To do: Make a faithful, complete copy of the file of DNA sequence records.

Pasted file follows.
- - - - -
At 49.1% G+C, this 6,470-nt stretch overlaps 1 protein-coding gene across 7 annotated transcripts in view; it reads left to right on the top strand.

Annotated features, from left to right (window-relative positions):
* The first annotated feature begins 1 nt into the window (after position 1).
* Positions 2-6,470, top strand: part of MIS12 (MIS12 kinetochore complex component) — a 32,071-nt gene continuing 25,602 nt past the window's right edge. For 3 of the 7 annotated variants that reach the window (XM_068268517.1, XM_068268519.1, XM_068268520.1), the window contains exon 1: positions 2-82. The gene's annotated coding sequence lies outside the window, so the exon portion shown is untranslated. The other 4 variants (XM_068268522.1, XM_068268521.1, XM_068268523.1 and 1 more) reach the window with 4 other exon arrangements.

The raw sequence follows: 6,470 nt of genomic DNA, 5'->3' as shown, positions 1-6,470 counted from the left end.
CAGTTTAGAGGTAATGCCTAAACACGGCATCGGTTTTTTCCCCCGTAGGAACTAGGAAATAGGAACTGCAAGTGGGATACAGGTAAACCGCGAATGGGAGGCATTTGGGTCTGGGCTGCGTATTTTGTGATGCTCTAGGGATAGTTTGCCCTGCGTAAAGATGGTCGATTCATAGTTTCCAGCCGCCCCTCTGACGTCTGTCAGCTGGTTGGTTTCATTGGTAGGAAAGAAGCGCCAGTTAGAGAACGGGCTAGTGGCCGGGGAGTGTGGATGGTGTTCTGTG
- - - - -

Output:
At 49.1% G+C, this 6,470-nt stretch overlaps 1 protein-coding gene across 7 annotated transcripts in view; it reads left to right on the top strand.

Annotated features, from left to right (window-relative positions):
* The first annotated feature begins 1 nt into the window (after position 1).
* Positions 2-6,470, top strand: part of MIS12 (MIS12 kinetochore complex component) — a 32,071-nt gene continuing 25,602 nt past the window's right edge. For 3 of the 7 annotated variants that reach the window (XM_068268517.1, XM_068268519.1, XM_068268520.1), the window contains exon 1: positions 2-82. The gene's annotated coding sequence lies outside the window, so the exon portion shown is untranslated. The other 4 variants (XM_068268522.1, XM_068268521.1, XM_068268523.1 and 1 more) reach the window with 4 other exon arrangements.

The raw sequence follows: 6,470 nt of genomic DNA, 5'->3' as shown, positions 1-6,470 counted from the left end.
CAGTTTAGAGGTAATGCCTAAACACGGCATCGGTTTTTTCCCCCGTAGGAACTAGGAAATAGGAACTGCAAGTGGGATACAGGTAAACCGCGAATGGGAGGCATTTGGGTCTGGGCTGCGTATTTTGTGATGCTCTAGGGATAGTTTGCCCTGCGTAAAGATGGTCGATTCATAGTTTCCAGCCGCCCCTCTGACGTCTGTCAGCTGGTTGGTTTCATTGGTAGGAAAGAAGCGCCAGTTAGAGAACGGGCTAGTGGCCGGGGAGTGTGGATGGTGTTCTGTG